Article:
yeah, using a front brake at low speed can quickly become a front break.
    Last edited by bikerfish1100; 10-29-2010 at 02:53 AM.
    Ride Safe, Ride Lots

  11. #11
    On Parole PitRacer's Avatar
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    You might want to check the discussion going on over at Hexheads under Dry vs Wet Clutch... might put this to rest.

  12. #12
    Registered User ANDYVH's Avatar
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    If you (the rider locking the throttle) use that technique during a MSF class then you are not following the program. Now, before a flurry of fire comes upon me for the "not following the program" comment, keep in mind the MSF courses are standardized using very good techniques useable by a large percentage of riders.

    To do something different may cause issues for a student who misinterprets the demo.

    In my 17 years of MSF classes, and a good many MSF ERC classes, I have never had to lock the throttle on my 94 RS to manuever all of the exercises. I use steady throttle, friction zone, body position, some rear brake drag and strong head turns. Once you get used to honing your slow speed skills, moving the bike around at less than walking speed is easy.

  13. #13
    2011 R1200RT ka5ysy's Avatar
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    Ok... chill you guys... yes, the technique is called "steady throttle"... etc. The throttle friction is "steady throttle" and a lot of the ERC guys have never figured that out, thus you can either grip the throttle and place fingers over the flange or however they want to "lock" it for steady throttle. BRC people having troubles understanding what is going on trying to sort out clutch/throttle find it easy to see what is happening too. Besides, I obviously do not use a R1200R on a BRC. It is a simple thing to show people what is actually happening, just as using no clutch (happy clutch burnout guys??? NO friction zone) which shows that the bike will not fall over if you use a little speed, and some basic physics. The point is to get the message across however the students get it: KISS rule!! Jeeze

    By the way... feathering the clutch when doing the "walk the line" is a low duty-cycle for friction zone if you do it correctly, so my clutch plates stay happy and generate no smells. A bunch of Harleys burned up their wet clutches this past weekend at a local police motorcycle competition. NONE of the RT/P's had that problem.
    Doug, 2011 R1200RT Polar Metallic
    MSF #127350 NAUI #36288

  14. #14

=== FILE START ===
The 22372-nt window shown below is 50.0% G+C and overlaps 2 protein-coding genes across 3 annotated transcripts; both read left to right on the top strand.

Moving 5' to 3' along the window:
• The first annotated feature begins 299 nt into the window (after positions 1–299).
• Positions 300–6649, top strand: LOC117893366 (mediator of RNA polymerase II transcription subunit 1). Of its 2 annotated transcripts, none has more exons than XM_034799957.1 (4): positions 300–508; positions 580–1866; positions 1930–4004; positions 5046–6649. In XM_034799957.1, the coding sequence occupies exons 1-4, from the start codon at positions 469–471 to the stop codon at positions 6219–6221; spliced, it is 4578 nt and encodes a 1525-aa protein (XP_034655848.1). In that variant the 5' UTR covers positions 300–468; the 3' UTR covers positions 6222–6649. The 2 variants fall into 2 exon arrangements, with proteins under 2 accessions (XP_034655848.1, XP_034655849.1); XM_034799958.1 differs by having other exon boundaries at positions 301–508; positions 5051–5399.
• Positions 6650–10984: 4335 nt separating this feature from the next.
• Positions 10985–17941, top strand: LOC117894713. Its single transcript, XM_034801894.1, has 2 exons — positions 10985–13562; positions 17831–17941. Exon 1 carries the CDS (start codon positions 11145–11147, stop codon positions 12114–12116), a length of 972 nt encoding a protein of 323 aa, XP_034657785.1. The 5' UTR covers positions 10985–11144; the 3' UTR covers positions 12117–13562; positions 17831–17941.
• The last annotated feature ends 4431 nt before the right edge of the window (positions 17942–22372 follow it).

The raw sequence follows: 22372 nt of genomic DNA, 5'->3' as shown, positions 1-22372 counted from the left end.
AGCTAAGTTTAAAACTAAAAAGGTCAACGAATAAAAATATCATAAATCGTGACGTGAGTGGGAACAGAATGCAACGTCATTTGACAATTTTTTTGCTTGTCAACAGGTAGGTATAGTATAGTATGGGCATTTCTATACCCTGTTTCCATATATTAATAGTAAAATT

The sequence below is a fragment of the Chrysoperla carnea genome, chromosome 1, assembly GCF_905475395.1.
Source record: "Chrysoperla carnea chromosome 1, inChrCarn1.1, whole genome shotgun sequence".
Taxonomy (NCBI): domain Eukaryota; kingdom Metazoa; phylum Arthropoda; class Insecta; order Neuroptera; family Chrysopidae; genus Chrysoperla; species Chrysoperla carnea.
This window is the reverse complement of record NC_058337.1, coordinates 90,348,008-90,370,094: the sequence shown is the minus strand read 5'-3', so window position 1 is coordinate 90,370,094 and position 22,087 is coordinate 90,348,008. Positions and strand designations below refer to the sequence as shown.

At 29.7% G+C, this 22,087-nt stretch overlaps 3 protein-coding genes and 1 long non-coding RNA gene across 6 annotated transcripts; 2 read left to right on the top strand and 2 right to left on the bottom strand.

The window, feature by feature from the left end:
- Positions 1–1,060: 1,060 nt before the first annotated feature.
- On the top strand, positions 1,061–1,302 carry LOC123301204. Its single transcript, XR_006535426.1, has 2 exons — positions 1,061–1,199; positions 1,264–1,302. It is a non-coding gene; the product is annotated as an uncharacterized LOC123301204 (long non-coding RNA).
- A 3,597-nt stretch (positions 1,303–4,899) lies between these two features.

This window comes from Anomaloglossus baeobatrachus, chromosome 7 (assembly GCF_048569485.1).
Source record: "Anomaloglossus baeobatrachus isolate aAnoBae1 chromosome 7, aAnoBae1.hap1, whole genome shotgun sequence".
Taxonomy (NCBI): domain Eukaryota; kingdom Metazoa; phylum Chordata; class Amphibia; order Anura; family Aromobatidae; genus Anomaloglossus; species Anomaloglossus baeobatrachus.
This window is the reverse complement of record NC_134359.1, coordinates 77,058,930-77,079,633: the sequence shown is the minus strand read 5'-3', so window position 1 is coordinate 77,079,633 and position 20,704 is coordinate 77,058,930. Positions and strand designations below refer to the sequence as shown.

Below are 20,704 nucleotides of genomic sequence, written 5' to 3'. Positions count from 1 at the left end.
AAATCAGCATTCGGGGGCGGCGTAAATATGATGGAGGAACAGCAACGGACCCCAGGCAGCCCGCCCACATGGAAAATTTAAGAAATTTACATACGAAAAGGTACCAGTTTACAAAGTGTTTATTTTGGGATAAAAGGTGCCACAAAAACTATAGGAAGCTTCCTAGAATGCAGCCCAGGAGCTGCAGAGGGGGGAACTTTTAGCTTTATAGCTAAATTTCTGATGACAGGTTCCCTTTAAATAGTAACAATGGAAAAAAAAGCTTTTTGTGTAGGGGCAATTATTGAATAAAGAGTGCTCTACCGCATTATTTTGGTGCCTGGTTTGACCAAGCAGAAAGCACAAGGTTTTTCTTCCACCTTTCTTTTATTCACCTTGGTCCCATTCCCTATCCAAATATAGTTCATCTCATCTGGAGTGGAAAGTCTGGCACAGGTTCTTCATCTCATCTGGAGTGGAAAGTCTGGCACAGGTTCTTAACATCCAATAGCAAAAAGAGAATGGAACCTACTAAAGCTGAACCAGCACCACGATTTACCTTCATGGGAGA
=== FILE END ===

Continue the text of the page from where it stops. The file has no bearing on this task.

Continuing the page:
Steve rockbottom's Avatar
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    Quote Originally Posted by ka5ysy View Post
    I obviously do not use a R1200R on a BRC.
    I used my R1200R during the ERC last September. Since the course was given at the local Harley dealer, all of the other riders were straddling shiny pork. It was almost funny how much easier maneuvers and fast stops were for me, particularly since it rained on and off.

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    Quote Originally Posted by ka5ysy View Post
    Ok... chill you guys... yes, the technique is called "steady throttle"... etc. The throttle friction is "steady throttle" and a lot of the ERC guys have never figured that out, thus you can either grip the throttle and place fingers over the flange or however they want to "lock" it for steady throttle. BRC people having troubles understanding what is going on trying to sort out clutch/throttle find it easy to see what is happening too. Besides, I obviously do not use a R1200R on a BRC. It is a simple thing to show people what is actually happening, just as using no clutch (happy clutch burnout guys??? NO friction zone) which shows that the bike will not fall over if you use a little speed, and some basic physics. The point is to get the message across however the students get it: KISS rule!! Jeeze

    By the way... feathering the clutch when doing the "walk the line" is a low duty-cycle for friction zone if you do it correctly, so my clutch plates stay happy and generate no smells. A bunch of Harleys burned up their wet clutches this past weekend at a local police motorcycle competition. NONE of the RT/P's had that problem.
    i still see a major difference here in operation betweeen your "steady throttle" concept (sure, that's reasonable, just never bother explaining it as such- 5lb bag, 10lb **** syndrome) and what you initially stated of "I will run up about double normal idle speed, lock my friction lock ..." I would call that thoroughly unnecessary and totally inapporpriate for a MSF sanctioned course.
    Jeeze, indeed!
    Last edited by bikerfish1100; 10-30-2010 at 03:23 PM.
    Ride Safe, Ride Lots